No apologies the ‘years of experience’ card has to be played today. My notes reference five people who question large talk schedules and see who commend the policy.
Let’s go back to May 2017:
I wrote that we would have fewer talks and see if this kept Visitors ‘on the floor’ during the shows. My idea was a dismal failure, visitors stayed for about three hours and left. Liz and I have slowly built the schedule over the last twelve months, and Visitors now visit longer and return time and again.
As the attendance figures continue to rise we should accept the talks are very much part of the attraction. Not only do we gain this knowledge from conversations with Visitors at the shows. Of great importance is the website analytic; which guides that the shows talks pages have the same degree of attention as the attending Community pages. There is little doubt the Visitors consider talks as very much part of the enjoyment of attending.
Some may feel the talks keep the Visitors away from The Community. The suggestion is understandable as there may be over a hundred people attending the talk rooms. It is, of course, impossible for Visitors to be in two places. However, there is a way of considering the issue in another way. Imagine the Visitors as a sea, which flows with the tide. They spend time talking to The Community, drink a coffee in the refreshment area and then attend a talk.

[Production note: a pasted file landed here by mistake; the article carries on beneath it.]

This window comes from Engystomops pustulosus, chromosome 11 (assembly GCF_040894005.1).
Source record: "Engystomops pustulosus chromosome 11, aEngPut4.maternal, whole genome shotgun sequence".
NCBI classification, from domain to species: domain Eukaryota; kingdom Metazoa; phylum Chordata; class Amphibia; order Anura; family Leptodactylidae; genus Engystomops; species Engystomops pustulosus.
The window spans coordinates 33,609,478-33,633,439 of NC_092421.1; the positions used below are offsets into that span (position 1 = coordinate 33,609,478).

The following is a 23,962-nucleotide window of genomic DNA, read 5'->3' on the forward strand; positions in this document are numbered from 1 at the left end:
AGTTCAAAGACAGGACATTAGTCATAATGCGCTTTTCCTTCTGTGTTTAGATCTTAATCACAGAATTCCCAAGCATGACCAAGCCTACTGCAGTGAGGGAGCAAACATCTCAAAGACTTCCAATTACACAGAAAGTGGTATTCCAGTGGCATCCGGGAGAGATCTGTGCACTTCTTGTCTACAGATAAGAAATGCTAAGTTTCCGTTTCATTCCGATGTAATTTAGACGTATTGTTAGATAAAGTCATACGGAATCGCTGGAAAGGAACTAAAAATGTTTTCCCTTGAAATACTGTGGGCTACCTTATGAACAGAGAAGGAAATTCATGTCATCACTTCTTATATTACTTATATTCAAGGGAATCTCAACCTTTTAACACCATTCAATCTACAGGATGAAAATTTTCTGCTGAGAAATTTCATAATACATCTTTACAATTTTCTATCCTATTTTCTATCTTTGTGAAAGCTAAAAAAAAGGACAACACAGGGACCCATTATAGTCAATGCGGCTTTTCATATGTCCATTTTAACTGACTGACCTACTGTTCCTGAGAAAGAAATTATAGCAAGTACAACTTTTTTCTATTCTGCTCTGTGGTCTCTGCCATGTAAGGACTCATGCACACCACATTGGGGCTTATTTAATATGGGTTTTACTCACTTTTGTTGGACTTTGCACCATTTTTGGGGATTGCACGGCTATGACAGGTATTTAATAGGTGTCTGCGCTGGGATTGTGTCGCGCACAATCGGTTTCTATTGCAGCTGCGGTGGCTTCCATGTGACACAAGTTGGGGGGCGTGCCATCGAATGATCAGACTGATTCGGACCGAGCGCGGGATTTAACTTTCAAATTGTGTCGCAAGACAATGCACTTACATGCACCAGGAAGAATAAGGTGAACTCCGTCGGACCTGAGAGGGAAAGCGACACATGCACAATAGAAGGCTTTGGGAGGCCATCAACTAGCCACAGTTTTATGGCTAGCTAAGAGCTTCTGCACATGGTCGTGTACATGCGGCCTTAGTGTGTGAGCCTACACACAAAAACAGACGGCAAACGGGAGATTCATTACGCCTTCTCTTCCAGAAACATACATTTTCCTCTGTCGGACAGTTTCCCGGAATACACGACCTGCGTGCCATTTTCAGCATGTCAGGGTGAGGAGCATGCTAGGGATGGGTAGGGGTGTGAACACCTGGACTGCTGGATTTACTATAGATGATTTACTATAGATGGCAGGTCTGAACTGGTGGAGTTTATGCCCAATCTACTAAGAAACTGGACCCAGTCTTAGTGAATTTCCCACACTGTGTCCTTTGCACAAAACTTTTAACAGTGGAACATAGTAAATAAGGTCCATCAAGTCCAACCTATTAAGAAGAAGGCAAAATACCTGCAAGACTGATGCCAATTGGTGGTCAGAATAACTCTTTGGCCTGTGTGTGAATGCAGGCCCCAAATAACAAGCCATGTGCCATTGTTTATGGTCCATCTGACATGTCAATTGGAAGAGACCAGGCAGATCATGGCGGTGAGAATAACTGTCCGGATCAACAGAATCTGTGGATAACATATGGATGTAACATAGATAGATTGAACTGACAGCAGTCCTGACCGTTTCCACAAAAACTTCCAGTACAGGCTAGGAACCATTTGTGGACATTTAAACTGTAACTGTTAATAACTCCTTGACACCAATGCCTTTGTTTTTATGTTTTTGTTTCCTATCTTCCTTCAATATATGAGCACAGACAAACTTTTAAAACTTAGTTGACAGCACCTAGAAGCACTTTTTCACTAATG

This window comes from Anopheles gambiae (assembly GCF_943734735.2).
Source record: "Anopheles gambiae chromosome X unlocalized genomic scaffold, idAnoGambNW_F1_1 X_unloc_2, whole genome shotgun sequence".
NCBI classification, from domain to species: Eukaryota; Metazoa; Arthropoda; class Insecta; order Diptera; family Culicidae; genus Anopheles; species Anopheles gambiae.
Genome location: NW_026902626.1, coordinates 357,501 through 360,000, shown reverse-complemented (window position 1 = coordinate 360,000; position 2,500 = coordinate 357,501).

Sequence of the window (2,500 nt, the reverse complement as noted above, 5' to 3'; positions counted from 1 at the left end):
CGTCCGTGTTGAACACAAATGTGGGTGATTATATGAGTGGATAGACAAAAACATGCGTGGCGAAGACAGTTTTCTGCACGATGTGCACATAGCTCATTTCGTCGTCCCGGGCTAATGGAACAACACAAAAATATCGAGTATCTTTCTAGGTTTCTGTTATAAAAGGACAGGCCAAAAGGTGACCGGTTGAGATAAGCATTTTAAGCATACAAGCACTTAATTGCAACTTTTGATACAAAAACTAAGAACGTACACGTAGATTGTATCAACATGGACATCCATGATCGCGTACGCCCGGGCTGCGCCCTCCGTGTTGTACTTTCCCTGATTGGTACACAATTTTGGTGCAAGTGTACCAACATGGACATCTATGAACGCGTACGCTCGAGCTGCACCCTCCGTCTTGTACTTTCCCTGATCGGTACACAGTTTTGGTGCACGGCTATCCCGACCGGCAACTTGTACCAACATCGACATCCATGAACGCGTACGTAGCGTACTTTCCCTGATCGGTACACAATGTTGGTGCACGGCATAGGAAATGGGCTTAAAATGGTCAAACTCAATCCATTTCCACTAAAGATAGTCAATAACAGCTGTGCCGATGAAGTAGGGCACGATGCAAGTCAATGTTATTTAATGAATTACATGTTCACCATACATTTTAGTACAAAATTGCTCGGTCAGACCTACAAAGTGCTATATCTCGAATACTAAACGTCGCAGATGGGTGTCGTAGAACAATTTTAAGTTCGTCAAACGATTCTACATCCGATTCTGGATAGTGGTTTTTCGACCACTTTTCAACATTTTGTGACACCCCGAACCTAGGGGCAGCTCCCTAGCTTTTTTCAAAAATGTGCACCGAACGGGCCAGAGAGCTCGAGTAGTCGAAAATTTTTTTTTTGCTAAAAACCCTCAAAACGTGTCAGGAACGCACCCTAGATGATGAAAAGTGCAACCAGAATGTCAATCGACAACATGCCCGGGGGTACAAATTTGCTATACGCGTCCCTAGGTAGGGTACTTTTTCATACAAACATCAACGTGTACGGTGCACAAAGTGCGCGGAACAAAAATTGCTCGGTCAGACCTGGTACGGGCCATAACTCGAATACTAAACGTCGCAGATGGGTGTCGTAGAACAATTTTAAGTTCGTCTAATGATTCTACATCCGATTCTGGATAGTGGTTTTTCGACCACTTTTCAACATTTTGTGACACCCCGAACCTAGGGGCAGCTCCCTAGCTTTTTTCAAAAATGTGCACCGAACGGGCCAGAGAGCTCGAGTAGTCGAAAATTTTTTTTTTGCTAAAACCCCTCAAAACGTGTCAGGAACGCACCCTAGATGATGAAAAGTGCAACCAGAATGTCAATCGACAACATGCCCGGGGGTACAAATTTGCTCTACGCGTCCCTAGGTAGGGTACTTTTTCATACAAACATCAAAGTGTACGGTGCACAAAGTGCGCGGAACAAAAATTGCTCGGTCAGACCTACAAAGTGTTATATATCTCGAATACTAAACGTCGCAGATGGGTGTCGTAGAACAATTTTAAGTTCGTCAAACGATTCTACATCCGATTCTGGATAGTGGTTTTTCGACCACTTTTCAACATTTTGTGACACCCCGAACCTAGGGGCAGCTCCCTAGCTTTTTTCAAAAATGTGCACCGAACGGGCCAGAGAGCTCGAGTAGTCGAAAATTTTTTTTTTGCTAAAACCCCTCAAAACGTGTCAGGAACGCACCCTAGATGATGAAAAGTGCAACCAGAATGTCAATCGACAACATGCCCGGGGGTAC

This flow is essential to keep our Visitors at the show. As difficult as it is to accept if we are to encourage Visitors we have to give them a large choice and varied experience. The Community is a fantastic attraction, and our followers are growing. Not only is the growth evident, but there are also Visitors who have become loyal to our format and ethos. It is not possible to ignore the headways The Community is making with people who attend the Well Being Shows.
Reread the first paragraph:
“Let’s go back to May 2017. I wrote that we would have fewer talks and see if this kept Visitors ‘on the floor’ during the shows. My idea was a dismal failure, visitors stayed for about three hours and left. Liz and I have slowly built the schedule over the last twelve months, and Visitors now visit longer and return time and again”.
If the talk schedule is extensive and varied, the Visitor may well miss a presentation and return to attend later in the year. In the same way, Visitors connect to certain Community members at one show and others at the next. Indeed, this is why we have a varied Community list for every show. There are an ebb and flow of those who attend.
Some feel they become more established by regular attendance and others think the opposite. This has to be a personal assessment and whatever the preference the choice will be the right one. In the same way, some will review their stall presentation, and other will keep it fixed. On the subject of talks; some will stay with one specific talk and others will change and vary the matter.
The priority is Visitor enjoyment. When we keep the Visitor, the attendance of the show will grow, and The Community will prosper. I feel The Community is beginning to realise they are part of a different style and ethos. The Visitors positively comment on the atmosphere and unification of The Community.
Our talk schedule is part of the Visitor experience, and we should accept the programme is the second reason they attend the show. I spoke to a friend recently, who said she’d attended a show without talks. ‘The exhibitors were ok Ian, but after two hours it was time to go home’.
People love information, and that is why we will always have an extensive number of presenters. Writing of presenters, tomorrows article will give the reasons why we would never pay for someone to ‘talk’ at our shows.
See You Soon